Diving into dining dilemmas
Along with some of the improvements being made to the dining experience at Brandeis come some concerns that have been brought to the attention of this editorial board. One editorial board member recounts speaking to a dining hall worker on the issue of inconsistencies between what is offered via the app versus in-person ordering. A dining hall worker at Louis’ Deli complained that every morning she had to manually cross out many of the ingredients listed on the Starship App, simply because Louis’ Deli never received the ingredients to begin with. When asked if it would be better to order in-person or online, the dining worker still suggested that students order via the app, because the a-la-carte in-person ordering option, which was recently introduced this semester, could potentially be even more unreliable. Since the paper menus are printed out every day with a set list of ingredients, they are not updated to always match what is in stock or what has been delivered to each dining location.
This presents a particular conflict for students who appreciated the previous ease and speedier service provided by Upper Usdan’s Dining Hall services. Last semester, although there were fewer options available online, students could more efficiently order through the Starship App. The benefit of ordering from the app only was that students received estimates of the time that it would take to get their food, allowing them to better plan their schedules around mealtimes. Now, students are compelled to order in-person, as the options have become more plentiful this way — the tradeoff, however, is that students no longer have any way to estimate how long their orders will take. Furthermore, this editorial board has heard complaints from students about inaccuracies with the Starship App’s notification system. Students are being notified that their Dunkin’ orders are ready for pickup, when in fact they have not even started being made. This leads to a stressful situation for workers and students when they arrive at Dunkin’ expecting their items to be ready for pickup, end up having to wait as more and more people show up questioning where their orders are as workers scramble to fulfill them.
It is evident to this editorial board that the strain the current system has caused on both dining workers and students, especially during dining rush hours. This board also questions the motivations behind the switch from only ordering via the app last semester, to having fewer options available via the app and more options available in-person this semester. Does this mean that in-person orders are prioritized in terms of timeliness? How do the dining workers prioritize which order requests to fulfill first? It remains to be seen how these changes have resulted in a more efficient ordering system at Upper.
In the past semester or so, the Hoot Market has greatly diversified its food options, which provides students with more options in addition to the other offerings around campus. Students are also now able to order from the market on the Starship app, increasing its convenience. That being said, the majority of things sold in the Hoot Market can only be purchased with points, and there is not always a large selection of meal swipe options available to students. Students are able to purchase either a drink or a snack with their meal swipe, rather than both, as in previous semesters. This further limits options despite the fact that there are many more choices for both snacks and drinks in the store this year. If students cannot purchase the food with a meal swipe, they have to use their points. The prices at the Hoot Market are already fairly high, and with the limited amount of points students have depending on their meal plan, not all students can actually take advantage of the expansion of Hoot Market products. This board urges Brandeis Hospitality to allow students to use a meal swipe for a full meal and expand the options purchasable with a meal swipe, rather than limit their dining options further. Meal swipes are limited on campus as a whole, and this board questions why some food is not deemed worthy of being considered a meal. We would encourage the University to add meal exchange options to both Dunkin’ and Einstein’s so that students have swipe-equivalent breakfast options outside of the Lower Usdan and Sherman dining halls. This is something that has been offered at Einstein’s over the summer months, so we imagine it would be feasible to continue throughout the year.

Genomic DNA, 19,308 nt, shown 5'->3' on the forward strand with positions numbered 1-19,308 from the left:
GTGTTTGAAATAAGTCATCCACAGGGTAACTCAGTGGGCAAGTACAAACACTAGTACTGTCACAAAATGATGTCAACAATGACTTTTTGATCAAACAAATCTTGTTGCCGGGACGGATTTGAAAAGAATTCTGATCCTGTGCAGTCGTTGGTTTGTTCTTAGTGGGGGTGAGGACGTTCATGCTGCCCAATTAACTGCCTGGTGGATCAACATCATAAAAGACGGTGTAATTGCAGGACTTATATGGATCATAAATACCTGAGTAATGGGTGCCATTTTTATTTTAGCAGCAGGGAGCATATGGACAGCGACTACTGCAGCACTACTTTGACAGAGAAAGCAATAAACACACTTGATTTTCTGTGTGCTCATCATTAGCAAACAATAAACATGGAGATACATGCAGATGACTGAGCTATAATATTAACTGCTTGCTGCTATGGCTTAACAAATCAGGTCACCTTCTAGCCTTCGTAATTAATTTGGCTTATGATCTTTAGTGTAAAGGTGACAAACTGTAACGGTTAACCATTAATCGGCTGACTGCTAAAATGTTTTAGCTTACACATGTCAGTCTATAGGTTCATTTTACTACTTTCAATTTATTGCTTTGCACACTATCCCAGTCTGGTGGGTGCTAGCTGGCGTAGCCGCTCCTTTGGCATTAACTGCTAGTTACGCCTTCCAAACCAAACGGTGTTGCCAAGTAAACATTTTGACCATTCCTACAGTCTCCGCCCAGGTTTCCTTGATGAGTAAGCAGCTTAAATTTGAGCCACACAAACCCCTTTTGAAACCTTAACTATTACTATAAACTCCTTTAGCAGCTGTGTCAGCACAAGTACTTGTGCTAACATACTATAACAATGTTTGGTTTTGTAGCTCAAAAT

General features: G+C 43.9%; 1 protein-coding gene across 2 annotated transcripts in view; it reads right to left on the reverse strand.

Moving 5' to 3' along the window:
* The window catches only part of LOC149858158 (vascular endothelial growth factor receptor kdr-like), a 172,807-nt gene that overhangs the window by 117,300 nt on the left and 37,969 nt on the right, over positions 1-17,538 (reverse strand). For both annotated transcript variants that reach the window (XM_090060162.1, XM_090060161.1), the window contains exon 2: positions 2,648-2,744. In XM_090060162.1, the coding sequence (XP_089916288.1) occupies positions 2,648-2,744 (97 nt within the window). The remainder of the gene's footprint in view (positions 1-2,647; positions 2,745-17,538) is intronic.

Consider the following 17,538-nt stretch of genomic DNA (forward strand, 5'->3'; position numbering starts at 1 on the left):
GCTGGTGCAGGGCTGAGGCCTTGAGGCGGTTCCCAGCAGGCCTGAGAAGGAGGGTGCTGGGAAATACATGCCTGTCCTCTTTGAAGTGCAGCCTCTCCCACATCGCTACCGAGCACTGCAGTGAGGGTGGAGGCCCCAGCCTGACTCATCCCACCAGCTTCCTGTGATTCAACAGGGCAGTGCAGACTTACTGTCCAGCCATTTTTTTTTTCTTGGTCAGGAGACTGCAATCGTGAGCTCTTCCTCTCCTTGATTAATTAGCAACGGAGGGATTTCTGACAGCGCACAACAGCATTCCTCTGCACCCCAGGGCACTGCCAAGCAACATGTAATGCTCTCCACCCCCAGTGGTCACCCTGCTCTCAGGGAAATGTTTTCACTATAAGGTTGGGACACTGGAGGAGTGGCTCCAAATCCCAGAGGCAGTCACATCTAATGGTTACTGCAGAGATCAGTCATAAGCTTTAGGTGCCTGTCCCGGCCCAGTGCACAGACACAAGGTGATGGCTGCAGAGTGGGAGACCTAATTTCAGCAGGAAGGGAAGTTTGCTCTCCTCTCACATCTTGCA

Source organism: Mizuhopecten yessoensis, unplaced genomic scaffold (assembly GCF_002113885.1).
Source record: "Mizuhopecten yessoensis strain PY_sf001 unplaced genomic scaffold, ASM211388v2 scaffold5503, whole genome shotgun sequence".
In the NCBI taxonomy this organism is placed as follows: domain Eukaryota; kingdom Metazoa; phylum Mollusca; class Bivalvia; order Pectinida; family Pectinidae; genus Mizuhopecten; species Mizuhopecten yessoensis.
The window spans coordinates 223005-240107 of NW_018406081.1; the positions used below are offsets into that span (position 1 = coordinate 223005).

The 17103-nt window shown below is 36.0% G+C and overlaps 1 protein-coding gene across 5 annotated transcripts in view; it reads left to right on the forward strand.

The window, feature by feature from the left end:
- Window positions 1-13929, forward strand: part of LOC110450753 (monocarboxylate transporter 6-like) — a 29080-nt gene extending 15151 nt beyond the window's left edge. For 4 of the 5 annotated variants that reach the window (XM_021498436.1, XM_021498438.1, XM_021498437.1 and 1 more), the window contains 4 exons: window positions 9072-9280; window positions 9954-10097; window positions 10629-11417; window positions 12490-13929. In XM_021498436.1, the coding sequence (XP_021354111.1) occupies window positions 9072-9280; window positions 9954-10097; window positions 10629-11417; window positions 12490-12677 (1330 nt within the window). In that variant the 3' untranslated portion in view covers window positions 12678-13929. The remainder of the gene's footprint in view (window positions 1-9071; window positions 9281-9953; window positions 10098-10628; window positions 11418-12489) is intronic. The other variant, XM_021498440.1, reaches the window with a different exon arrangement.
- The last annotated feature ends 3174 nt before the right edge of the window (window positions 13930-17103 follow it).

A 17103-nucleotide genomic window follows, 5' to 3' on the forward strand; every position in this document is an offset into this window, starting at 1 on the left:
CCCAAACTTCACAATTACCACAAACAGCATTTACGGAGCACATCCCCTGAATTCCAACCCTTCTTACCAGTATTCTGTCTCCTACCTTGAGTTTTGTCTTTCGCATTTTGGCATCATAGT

An option not provided by the University that would give students far more options concerning campus dining would be customizable meal plans. If students were able to adjust the number of their meal swipes and points to a proportion that better suits their eating habits on campus, the system would work much more smoothly for many. Currently, students typically have to choose between a large number of meal swipes or points; for the available meal plans, the more points one has, the fewer meal swipes, and vice versa. Many students do not use all their meal swipes, and many run out of points. Allowing students to adjust their meal plans to suit their preferences would eliminate that waste and make meal plans more worth their high prices.
Lastly, this board is particularly grieving the random loss of the iconic Einstein’s Bagels hash browns. As Shapiro Campus Center regulars at least three times a week, these warm morsels of potato gave many board members a particularly unique form of joy :( #BringBacktheBrowns
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